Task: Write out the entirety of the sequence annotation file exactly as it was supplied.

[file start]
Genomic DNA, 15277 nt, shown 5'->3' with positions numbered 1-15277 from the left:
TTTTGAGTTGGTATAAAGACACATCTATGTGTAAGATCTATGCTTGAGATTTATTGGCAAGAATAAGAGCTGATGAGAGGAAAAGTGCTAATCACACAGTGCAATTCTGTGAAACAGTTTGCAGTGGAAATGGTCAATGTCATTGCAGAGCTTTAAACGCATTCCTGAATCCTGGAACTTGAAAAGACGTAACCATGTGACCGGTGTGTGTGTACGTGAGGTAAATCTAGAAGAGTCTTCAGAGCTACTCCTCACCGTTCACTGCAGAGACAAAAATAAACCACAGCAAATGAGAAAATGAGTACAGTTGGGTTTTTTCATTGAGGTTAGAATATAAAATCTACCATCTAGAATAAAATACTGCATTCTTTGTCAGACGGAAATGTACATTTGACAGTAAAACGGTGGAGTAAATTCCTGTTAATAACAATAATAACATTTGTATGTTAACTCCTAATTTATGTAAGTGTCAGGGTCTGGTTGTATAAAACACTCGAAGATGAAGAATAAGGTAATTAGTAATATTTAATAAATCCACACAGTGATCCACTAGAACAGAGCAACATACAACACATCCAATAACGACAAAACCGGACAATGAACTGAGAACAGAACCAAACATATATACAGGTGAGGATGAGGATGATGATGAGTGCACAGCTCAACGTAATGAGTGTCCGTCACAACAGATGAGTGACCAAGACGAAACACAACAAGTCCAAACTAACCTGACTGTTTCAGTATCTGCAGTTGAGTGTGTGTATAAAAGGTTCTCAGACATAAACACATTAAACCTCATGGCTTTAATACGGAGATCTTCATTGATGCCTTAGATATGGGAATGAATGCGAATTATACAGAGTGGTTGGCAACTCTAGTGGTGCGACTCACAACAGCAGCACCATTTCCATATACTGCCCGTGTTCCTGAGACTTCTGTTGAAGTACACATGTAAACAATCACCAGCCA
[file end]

Genomic DNA, 15277 nt, shown 5'->3' with positions numbered 1-15277 from the left:
TTTTGAGTTGGTATAAAGACACATCTATGTGTAAGATCTATGCTTGAGATTTATTGGCAAGAATAAGAGCTGATGAGAGGAAAAGTGCTAATCACACAGTGCAATTCTGTGAAACAGTTTGCAGTGGAAATGGTCAATGTCATTGCAGAGCTTTAAACGCATTCCTGAATCCTGGAACTTGAAAAGACGTAACCATGTGACCGGTGTGTGTGTACGTGAGGTAAATCTAGAAGAGTCTTCAGAGCTACTCCTCACCGTTCACTGCAGAGACAAAAATAAACCACAGCAAATGAGAAAATGAGTACAGTTGGGTTTTTTCATTGAGGTTAGAATATAAAATCTACCATCTAGAATAAAATACTGCATTCTTTGTCAGACGGAAATGTACATTTGACAGTAAAACGGTGGAGTAAATTCCTGTTAATAACAATAATAACATTTGTATGTTAACTCCTAATTTATGTAAGTGTCAGGGTCTGGTTGTATAAAACACTCGAAGATGAAGAATAAGGTAATTAGTAATATTTAATAAATCCACACAGTGATCCACTAGAACAGAGCAACATACAACACATCCAATAACGACAAAACCGGACAATGAACTGAGAACAGAACCAAACATATATACAGGTGAGGATGAGGATGATGATGAGTGCACAGCTCAACGTAATGAGTGTCCGTCACAACAGATGAGTGACCAAGACGAAACACAACAAGTCCAAACTAACCTGACTGTTTCAGTATCTGCAGTTGAGTGTGTGTATAAAAGGTTCTCAGACATAAACACATTAAACCTCATGGCTTTAATACGGAGATCTTCATTGATGCCTTAGATATGGGAATGAATGCGAATTATACAGAGTGGTTGGCAACTCTAGTGGTGCGACTCACAACAGCAGCACCATTTCCATATACTGCCCGTGTTCCTGAGACTTCTGTTGAAGTACACATGTAAACAATCACCAGCCA